Independent Contractor or Employee - There Are Tests To Determine What Your Worker Will Be

The Tax Management Transfer Pricing Report ™ provides news and analysis on U.S. and international governments’ tax policies regarding intercompany transfer pricing.

By Gerald S. Deutsch, Esq.
Glen Head, NY

Last October, the Court of Appeals for the Sixth Circuit reversed a portion of a Tax Court Memo Decision (2007-66) dealing with whether the classification of workers/truck drivers were employees or independent contractors.

Of course, if a worker is an employee, then both the worker and the employer must pay their share of social security and Medicare taxes and the employer must withhold the employee's share of these taxes as well as income taxes from wages. In addition, if a worker is an employee, the employer may be liable for other employee costs including the worker's inclusion in employee benefit plans. There will also be requirements under Workers Compensation laws. On the other hand, if the worker is an independent contractor he must pay his own self employment taxes and pay estimated income taxes.

Which classification is better? Well, for the employer, generally hiring independent contractors would be less expensive because (i) there would be a savings of payroll tax, employee benefits, worker's compensation etc., and (ii) there would not be the burden of having to withhold. For the worker, as an independent contractor his self employment tax would be greater than his share of social security and Medicare taxes (even with the deduction for these taxes that he is allowed). As an independent contractor, however, the worker would be able to file a “Schedule C” and deduct related business expenses for (rather than from) adjusted gross income (and, if desired, take the standard deduction as well). An employee would be required to deduct such expenses as “Miscellaneous Itemized Deduction” which (i) can be taken only if the standard deduction is not, (ii) is subject to a “floor” of 2% (meaning that these expenses are deductible only to the extent that they exceed 2% of adjusted gross income), and (iii) is not allowed at all for alternative minimum tax purposes.

What makes a worker an employee? Well, in Rev. Rul. 87-41, the IRS has listed 20 factors “under the common law rules for purposes of the Federal Insurance Contributions Act (FICA), the Federal Unemployment Tax Act (FUTA), and the Collection of Income Tax at Source on Wages” to determine who are employees. The ruling says that “(t)he twenty factors have been developed based on an examination of cases and rulings considering whether an individual is an employee. The degree of importance of each factor varies depending on the occupation and the factual context in which the services are performed.”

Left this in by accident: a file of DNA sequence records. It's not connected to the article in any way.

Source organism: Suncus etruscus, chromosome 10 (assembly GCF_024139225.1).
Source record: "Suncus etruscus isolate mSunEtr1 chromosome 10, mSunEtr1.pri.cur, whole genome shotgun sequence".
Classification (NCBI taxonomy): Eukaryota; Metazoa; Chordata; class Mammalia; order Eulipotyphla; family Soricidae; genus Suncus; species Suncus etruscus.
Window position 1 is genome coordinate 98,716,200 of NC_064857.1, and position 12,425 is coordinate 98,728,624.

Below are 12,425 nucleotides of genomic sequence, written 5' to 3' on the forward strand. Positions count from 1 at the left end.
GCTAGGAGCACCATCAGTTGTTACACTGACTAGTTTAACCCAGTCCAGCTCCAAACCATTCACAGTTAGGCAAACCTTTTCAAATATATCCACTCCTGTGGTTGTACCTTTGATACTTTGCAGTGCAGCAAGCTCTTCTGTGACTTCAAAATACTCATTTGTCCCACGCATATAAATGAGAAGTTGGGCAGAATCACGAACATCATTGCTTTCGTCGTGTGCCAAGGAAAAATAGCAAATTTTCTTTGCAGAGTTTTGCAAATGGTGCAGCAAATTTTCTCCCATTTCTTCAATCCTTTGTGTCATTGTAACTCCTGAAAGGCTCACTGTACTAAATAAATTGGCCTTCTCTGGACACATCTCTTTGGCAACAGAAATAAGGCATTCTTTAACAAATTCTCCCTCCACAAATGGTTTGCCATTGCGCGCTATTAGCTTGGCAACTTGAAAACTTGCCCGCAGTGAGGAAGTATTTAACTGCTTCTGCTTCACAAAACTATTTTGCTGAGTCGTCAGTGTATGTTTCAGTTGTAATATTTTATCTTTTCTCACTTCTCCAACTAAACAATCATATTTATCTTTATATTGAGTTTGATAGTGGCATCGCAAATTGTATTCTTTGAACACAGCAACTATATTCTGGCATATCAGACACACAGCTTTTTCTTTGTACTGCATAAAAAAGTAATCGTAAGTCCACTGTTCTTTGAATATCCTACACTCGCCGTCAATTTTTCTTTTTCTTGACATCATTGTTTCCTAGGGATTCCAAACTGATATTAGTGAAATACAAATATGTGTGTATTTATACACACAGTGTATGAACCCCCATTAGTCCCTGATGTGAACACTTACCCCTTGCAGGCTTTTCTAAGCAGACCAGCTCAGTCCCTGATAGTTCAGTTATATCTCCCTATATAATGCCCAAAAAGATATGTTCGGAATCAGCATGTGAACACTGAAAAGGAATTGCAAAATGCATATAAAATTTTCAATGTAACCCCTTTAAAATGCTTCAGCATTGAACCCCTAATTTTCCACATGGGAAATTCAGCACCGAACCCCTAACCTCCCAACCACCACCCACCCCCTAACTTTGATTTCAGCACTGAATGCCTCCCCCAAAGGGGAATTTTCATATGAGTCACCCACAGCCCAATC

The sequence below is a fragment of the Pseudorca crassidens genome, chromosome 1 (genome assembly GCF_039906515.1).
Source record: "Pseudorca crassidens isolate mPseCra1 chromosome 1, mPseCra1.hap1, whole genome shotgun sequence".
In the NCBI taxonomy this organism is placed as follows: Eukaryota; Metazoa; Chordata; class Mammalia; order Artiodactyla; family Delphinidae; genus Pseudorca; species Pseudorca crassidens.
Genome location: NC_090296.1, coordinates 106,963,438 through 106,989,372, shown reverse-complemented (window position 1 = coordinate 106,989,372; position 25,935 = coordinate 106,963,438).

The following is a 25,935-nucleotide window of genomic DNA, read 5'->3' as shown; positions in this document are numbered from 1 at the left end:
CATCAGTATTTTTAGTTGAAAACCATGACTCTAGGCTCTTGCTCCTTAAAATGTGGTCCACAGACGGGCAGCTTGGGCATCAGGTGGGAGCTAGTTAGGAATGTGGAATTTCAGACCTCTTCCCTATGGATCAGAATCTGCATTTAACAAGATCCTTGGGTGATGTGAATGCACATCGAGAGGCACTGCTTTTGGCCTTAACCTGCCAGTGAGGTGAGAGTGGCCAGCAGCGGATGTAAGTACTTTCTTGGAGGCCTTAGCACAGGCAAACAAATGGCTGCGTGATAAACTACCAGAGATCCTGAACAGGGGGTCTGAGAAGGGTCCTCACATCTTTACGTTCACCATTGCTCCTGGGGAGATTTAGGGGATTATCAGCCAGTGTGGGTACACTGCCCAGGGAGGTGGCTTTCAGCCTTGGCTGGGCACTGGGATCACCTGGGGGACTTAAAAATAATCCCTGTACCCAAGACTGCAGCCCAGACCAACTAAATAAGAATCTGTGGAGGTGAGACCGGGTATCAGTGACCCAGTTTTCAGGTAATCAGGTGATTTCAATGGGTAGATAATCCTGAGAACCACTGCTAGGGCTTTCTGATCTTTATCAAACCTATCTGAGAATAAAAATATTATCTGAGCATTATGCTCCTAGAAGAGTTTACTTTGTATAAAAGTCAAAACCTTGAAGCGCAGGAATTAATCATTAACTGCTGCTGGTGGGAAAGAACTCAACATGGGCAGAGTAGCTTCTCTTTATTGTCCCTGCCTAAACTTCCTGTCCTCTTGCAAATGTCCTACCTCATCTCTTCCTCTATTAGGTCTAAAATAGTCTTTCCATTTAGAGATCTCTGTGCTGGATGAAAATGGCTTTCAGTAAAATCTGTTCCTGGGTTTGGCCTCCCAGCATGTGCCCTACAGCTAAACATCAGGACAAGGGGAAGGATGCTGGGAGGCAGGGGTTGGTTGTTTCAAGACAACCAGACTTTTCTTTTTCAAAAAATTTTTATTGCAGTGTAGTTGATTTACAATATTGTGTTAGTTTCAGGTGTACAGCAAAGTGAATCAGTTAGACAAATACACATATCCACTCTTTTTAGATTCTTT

What happens if an employer erroneously classifies a worker as an independent contractor and the IRS later determines that the proper classification should have been as an employee? Well, there is a statutory provision (Section 530 of the Revenue Act of 1978) that provides that the IRS may not retroactively classify an individual as an employee if certain conditions are met including that the employer had a “reasonable basis” for treating the worker as an independent contractor. Among the factors that can give rise to a “reasonable basis” include, according to Section 530, a judicial precedent.

In a recent case, the U.S. Court of Appeals for the Sixth Circuit (Peno Trucking, Inc. v Comr., 102 AFTR2d 2008-6433 (2008) (unpub. opin.) reversed the Tax Court (T.C. Memo 2007-66). The Tax Court had denied Section 530 relief in not accepting decisions of the Ohio Industrial Commission (OIC) (which found that one of the workers “was not an employee --- on the date of the injury”) and the and the Bureau of Workers Compensation (BWC) (which found “there is no proof of an employee/ employer relationship between the injured worker and the listed employer”). These agencies held that the workers were not eligible for workers compensation from the employer because they were not employees. The employer thought these decisions would constitute judicial precedent sufficient to provide the reasonable basis requirement for the applicability of Section 530.

The Tax Court found that “for a taxpayer to have a reasonable basis for not treating an individual as an employee under the judicial precedent safe harbor, the judicial precedent relied upon must have evaluated the employment relationship through a federal common law analysis.” The Sixth Circuit disagreed and, instead held (citing precedents) that “Congress intended 'that this reasonable basis requirement be construed liberally in favor of taxpayers.’” It found too, that “Congress intended to protect employers who exercised good faith in determining whether their workers were employees or independent contractors.” The court also noted that the Ohio agencies did employ a common law employment test that was similar to the federal test.

Note that this Section 530 relief is available only to employers and not to the workers. If a worker claims that an employer has misclassified an employee as an independent contractor, there is no reasonable basis defense. In addition, it is not available to certain technical personnel (engineer, designer, drafter, computer programmer, system analyst or other similarly skilled worker engaged in a similar line of work) whose services are provided to the employer by another person. Nevertheless, the Peno Trucking case is very favorable to employers by allowing them to reasonably rely on some state agency decisions that will prevent a retroactive reclassification of independent contractors as employees.

For more information, in the Tax Management Portfolios, see Marmoll, 391 T.M., Employment Status -- Employee v. Independent Contractor, and in Tax Practice Series, see ¶5430, Employees and Independent Contractors.

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